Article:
It would be pointless (and next to impossible) to synopsize the plot, so let’s settle for mentioning a few other high points. Among the sweetly insane visions you may not have known you wanted until Wanted: Gristled, hairnetted Ma Barker (a brilliantly weird Sarah Marshall) curling her mustachioed lip around a pouty jailhouse blues lyric; John Dillinger (rubber-limbed Fred Schiffman) kicking up his heels and tapping out a machine-gun tattoo to a ditty called “Guns Are Fun”; Jacob Hooper (Tony-winning Broadway belter and character actor Lyle Kanouse) stripping down to his red-ribboned garters and stockings to croon that he’s looking for his “Parasol Lady”; Hooper’s assistant (lanky David Hilder) reacting very slowly to an unexpected pat on the posterior from his boss. The clowns who make up the remainder of the cast are no less effective, and everyone’s in terrific voice (even Marshall, who demonstrates a heretofore unrevealed talent for the blues).

There are low points too, mostly having to do with the script’s machinations, which are often more sophomoric than humorous. But then, so were the ’70s.

Its name notwithstanding, Woolly Mammoth doesn’t generally go in for theatrical archaeology. Over its 15 years of existence, I can think of only one time when it delved deeply into the past (an unexpectedly rich Harvey). More often, the plays that inhabit what passes these days for the cutting edge have been its area of expertise. Still, it’s easy to see why the company was attracted to the anarchy of this ’70s artifact—among other things, both the show and the Woollies started out in church basements—and nice to be able to report that they’re as adept at peering into the past as into the future.

The latest scribblings of popular Woolly playwright, Nicky Silver, are sketches rather than scenes, which makes them a good fit for the Improv Comedy Club, a nightspot that’s not usually on the theater beat. No one’s going to confuse Shrinks—which chronicles the misadventures of a 30-year-old virgin named Ned (Jason Kravits) as he leaps from Freudian pan to Jungian fire—for a dramatic work of substance. It’s simply a joke-fest about psychoanalysis, peppered with songs “donated by the director’s friends” and staged as the sort of revue that once catered to after-theater crowds in the nightclubs around Times Square.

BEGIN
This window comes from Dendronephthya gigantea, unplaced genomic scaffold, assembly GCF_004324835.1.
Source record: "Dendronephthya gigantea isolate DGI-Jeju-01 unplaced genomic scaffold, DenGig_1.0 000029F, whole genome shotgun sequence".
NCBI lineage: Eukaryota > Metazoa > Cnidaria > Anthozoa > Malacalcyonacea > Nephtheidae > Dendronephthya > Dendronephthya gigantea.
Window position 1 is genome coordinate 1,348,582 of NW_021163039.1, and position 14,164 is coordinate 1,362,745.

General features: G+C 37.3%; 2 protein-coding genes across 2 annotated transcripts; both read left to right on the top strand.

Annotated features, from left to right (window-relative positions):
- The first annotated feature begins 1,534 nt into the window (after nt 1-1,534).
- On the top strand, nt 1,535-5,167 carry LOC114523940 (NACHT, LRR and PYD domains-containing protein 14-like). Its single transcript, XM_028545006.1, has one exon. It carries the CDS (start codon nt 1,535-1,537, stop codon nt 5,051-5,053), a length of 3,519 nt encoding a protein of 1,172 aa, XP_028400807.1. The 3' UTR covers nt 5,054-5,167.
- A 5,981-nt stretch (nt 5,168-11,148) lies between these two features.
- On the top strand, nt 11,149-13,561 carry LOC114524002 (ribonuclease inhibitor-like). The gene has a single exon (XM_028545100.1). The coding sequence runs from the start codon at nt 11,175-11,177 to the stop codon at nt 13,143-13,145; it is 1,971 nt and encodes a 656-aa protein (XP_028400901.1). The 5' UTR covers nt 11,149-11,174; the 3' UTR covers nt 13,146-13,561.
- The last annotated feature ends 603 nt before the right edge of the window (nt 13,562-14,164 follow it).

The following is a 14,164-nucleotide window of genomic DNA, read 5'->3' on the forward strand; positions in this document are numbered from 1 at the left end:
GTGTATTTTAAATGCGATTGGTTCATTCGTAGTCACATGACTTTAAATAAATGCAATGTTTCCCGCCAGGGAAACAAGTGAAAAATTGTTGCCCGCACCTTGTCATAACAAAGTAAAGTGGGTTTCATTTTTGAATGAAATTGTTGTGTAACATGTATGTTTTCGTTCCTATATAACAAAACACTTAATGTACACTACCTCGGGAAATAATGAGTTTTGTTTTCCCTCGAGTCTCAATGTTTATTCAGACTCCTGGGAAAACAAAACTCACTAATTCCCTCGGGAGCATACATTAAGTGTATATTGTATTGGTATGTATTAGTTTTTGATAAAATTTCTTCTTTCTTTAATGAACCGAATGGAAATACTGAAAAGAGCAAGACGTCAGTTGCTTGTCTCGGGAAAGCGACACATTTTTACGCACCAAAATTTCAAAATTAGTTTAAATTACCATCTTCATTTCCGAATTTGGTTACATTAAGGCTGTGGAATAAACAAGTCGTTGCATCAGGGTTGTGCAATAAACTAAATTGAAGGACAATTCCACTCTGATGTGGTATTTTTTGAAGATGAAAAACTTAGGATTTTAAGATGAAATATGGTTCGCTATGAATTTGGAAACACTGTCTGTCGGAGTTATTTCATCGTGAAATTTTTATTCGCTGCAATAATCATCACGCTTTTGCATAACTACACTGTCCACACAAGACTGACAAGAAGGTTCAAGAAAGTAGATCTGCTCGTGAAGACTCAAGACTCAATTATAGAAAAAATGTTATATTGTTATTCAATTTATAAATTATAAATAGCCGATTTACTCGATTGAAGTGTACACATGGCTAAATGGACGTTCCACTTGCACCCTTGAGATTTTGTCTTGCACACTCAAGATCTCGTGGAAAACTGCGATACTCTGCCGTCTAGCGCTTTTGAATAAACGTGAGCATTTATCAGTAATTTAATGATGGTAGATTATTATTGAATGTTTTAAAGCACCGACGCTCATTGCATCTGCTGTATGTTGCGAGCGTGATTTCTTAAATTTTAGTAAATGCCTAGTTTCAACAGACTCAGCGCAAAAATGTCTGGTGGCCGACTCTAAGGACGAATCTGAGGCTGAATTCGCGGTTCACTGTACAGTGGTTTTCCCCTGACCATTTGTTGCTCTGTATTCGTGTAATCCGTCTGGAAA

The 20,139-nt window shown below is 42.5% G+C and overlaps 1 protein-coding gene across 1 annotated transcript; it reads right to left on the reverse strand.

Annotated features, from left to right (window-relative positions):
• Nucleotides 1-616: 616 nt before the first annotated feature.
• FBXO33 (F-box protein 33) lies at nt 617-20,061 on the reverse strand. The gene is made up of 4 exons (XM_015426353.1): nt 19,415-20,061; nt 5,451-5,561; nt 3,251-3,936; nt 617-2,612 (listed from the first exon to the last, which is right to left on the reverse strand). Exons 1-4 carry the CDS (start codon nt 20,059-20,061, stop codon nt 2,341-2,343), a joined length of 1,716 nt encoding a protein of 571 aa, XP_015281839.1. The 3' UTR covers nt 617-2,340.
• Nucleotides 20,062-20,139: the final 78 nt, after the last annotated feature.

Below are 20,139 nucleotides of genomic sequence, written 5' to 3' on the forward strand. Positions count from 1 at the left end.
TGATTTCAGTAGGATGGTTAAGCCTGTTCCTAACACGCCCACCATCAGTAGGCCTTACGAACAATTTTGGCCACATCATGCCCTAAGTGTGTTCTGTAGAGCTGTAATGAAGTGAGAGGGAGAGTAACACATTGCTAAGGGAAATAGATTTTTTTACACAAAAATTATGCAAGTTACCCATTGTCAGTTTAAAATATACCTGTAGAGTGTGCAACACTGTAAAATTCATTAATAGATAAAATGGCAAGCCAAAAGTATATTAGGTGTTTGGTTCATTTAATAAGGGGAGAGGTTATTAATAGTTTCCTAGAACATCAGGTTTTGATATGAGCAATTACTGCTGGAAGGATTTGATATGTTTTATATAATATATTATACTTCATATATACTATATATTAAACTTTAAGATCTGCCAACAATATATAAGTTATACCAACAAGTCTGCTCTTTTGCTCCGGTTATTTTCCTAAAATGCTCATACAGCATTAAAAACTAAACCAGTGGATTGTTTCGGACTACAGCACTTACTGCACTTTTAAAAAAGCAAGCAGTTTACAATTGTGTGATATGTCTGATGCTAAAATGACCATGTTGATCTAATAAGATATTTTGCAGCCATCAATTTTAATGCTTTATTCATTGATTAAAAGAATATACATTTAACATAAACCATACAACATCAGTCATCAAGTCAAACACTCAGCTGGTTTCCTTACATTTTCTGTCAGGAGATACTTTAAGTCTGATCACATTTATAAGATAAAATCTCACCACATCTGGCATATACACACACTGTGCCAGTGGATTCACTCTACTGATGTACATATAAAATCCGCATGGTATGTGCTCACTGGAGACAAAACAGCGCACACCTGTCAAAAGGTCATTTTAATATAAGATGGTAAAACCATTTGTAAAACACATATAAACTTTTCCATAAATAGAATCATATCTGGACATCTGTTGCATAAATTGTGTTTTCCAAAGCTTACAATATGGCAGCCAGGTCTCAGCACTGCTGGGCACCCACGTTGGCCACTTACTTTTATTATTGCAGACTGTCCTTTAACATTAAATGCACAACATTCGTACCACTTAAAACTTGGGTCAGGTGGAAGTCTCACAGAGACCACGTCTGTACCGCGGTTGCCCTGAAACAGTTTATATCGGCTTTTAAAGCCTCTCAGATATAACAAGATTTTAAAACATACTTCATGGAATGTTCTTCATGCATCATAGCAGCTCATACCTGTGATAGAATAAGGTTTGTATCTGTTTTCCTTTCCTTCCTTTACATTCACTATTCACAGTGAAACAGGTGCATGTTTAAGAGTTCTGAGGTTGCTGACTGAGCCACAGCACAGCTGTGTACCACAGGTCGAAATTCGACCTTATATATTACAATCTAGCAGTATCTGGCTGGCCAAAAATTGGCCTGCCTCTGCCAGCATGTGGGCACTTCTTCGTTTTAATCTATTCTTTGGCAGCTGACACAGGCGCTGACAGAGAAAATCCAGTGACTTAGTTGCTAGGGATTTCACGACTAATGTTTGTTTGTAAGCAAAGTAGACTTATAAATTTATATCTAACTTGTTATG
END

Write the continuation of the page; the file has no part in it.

The cast hails mostly from area stages, with the ever-frazzled Kravits appealingly game as a somewhat overworked headliner hopping from shrink to shrink in search of psychiatric salvation. He’s been scoring yuks with remarkable regularity lately in stints at the Shakespeare Theater, Woolly Mammoth, and the Round House, and he seems equally at home on the Improv’s postage-stamp-size stage. Confused, conflicted, and ever-ready to terminate treatment, his Ned manages the difficult trick of being at once the sanest and the funniest person on stage.

In David Warren’s lickety-split staging, Kravitz is bouncing off five singer-comedians of somewhat less-stellar wattage. Each has moments—especially when singing the offbeat songs contributed by theater composers like Michael John (First Lady Suite) LaChiusa, and William (March of the Falsettos) Finn—but only Holly Rudkin, looking and sounding a bit like Murphy Brown‘s Corky Sherwood Forest, consistently gets mileage from addled bits of business. Jim Kronzer’s oddly angled setting is a neater, brighter version of the weirdness he cooked up for The Pitchfork Disney a few months ago. And having George Fulginiti-Shakar at the piano is also a plus.

Audiences looking for the dark currents that usually course through Silver’s comedies won’t find much to sustain them in Shrinks, but the crowd that’s out for laughs will chortle along happily.